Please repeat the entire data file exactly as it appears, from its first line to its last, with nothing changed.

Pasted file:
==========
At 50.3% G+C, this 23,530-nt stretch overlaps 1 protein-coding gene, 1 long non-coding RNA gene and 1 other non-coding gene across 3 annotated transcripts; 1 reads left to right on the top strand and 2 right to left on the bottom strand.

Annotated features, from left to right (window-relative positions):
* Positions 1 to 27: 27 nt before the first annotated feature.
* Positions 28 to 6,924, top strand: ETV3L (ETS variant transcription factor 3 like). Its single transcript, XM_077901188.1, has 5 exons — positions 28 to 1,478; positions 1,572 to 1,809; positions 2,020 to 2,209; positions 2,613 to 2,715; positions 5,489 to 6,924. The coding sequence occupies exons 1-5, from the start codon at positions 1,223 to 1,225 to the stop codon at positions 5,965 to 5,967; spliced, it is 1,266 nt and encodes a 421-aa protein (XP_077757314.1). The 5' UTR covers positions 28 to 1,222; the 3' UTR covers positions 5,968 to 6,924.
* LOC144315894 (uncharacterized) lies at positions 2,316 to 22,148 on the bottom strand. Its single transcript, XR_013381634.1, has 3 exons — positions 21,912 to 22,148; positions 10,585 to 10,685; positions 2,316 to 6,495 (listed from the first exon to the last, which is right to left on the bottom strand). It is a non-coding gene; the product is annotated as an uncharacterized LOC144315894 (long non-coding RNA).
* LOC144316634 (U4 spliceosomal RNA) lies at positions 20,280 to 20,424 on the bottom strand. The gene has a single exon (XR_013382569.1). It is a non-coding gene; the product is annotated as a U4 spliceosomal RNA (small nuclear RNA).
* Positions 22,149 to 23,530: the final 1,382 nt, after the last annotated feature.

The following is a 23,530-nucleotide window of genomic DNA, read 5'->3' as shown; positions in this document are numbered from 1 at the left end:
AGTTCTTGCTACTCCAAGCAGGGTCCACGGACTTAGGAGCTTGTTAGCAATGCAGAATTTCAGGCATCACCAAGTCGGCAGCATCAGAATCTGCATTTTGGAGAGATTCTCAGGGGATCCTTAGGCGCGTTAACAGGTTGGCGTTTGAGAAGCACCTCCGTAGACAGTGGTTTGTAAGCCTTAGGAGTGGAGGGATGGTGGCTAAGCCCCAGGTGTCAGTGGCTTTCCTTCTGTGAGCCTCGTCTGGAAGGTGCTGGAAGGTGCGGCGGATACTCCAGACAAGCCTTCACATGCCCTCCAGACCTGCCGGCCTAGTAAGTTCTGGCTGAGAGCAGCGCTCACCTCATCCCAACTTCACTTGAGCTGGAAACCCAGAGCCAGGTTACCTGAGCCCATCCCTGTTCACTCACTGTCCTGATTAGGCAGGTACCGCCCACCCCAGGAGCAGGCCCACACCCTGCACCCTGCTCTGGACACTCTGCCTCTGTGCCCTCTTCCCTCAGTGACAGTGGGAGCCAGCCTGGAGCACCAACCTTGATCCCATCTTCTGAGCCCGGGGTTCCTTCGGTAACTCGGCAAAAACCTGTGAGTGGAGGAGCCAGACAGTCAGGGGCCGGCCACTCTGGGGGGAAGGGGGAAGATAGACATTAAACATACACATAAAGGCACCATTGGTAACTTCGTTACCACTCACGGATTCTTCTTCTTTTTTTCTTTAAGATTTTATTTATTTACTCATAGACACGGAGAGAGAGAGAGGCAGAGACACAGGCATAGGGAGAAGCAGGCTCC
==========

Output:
At 50.3% G+C, this 23,530-nt stretch overlaps 1 protein-coding gene, 1 long non-coding RNA gene and 1 other non-coding gene across 3 annotated transcripts; 1 reads left to right on the top strand and 2 right to left on the bottom strand.

Annotated features, from left to right (window-relative positions):
* Positions 1 to 27: 27 nt before the first annotated feature.
* Positions 28 to 6,924, top strand: ETV3L (ETS variant transcription factor 3 like). Its single transcript, XM_077901188.1, has 5 exons — positions 28 to 1,478; positions 1,572 to 1,809; positions 2,020 to 2,209; positions 2,613 to 2,715; positions 5,489 to 6,924. The coding sequence occupies exons 1-5, from the start codon at positions 1,223 to 1,225 to the stop codon at positions 5,965 to 5,967; spliced, it is 1,266 nt and encodes a 421-aa protein (XP_077757314.1). The 5' UTR covers positions 28 to 1,222; the 3' UTR covers positions 5,968 to 6,924.
* LOC144315894 (uncharacterized) lies at positions 2,316 to 22,148 on the bottom strand. Its single transcript, XR_013381634.1, has 3 exons — positions 21,912 to 22,148; positions 10,585 to 10,685; positions 2,316 to 6,495 (listed from the first exon to the last, which is right to left on the bottom strand). It is a non-coding gene; the product is annotated as an uncharacterized LOC144315894 (long non-coding RNA).
* LOC144316634 (U4 spliceosomal RNA) lies at positions 20,280 to 20,424 on the bottom strand. The gene has a single exon (XR_013382569.1). It is a non-coding gene; the product is annotated as a U4 spliceosomal RNA (small nuclear RNA).
* Positions 22,149 to 23,530: the final 1,382 nt, after the last annotated feature.

The following is a 23,530-nucleotide window of genomic DNA, read 5'->3' as shown; positions in this document are numbered from 1 at the left end:
AGTTCTTGCTACTCCAAGCAGGGTCCACGGACTTAGGAGCTTGTTAGCAATGCAGAATTTCAGGCATCACCAAGTCGGCAGCATCAGAATCTGCATTTTGGAGAGATTCTCAGGGGATCCTTAGGCGCGTTAACAGGTTGGCGTTTGAGAAGCACCTCCGTAGACAGTGGTTTGTAAGCCTTAGGAGTGGAGGGATGGTGGCTAAGCCCCAGGTGTCAGTGGCTTTCCTTCTGTGAGCCTCGTCTGGAAGGTGCTGGAAGGTGCGGCGGATACTCCAGACAAGCCTTCACATGCCCTCCAGACCTGCCGGCCTAGTAAGTTCTGGCTGAGAGCAGCGCTCACCTCATCCCAACTTCACTTGAGCTGGAAACCCAGAGCCAGGTTACCTGAGCCCATCCCTGTTCACTCACTGTCCTGATTAGGCAGGTACCGCCCACCCCAGGAGCAGGCCCACACCCTGCACCCTGCTCTGGACACTCTGCCTCTGTGCCCTCTTCCCTCAGTGACAGTGGGAGCCAGCCTGGAGCACCAACCTTGATCCCATCTTCTGAGCCCGGGGTTCCTTCGGTAACTCGGCAAAAACCTGTGAGTGGAGGAGCCAGACAGTCAGGGGCCGGCCACTCTGGGGGGAAGGGGGAAGATAGACATTAAACATACACATAAAGGCACCATTGGTAACTTCGTTACCACTCACGGATTCTTCTTCTTTTTTTCTTTAAGATTTTATTTATTTACTCATAGACACGGAGAGAGAGAGAGGCAGAGACACAGGCATAGGGAGAAGCAGGCTCC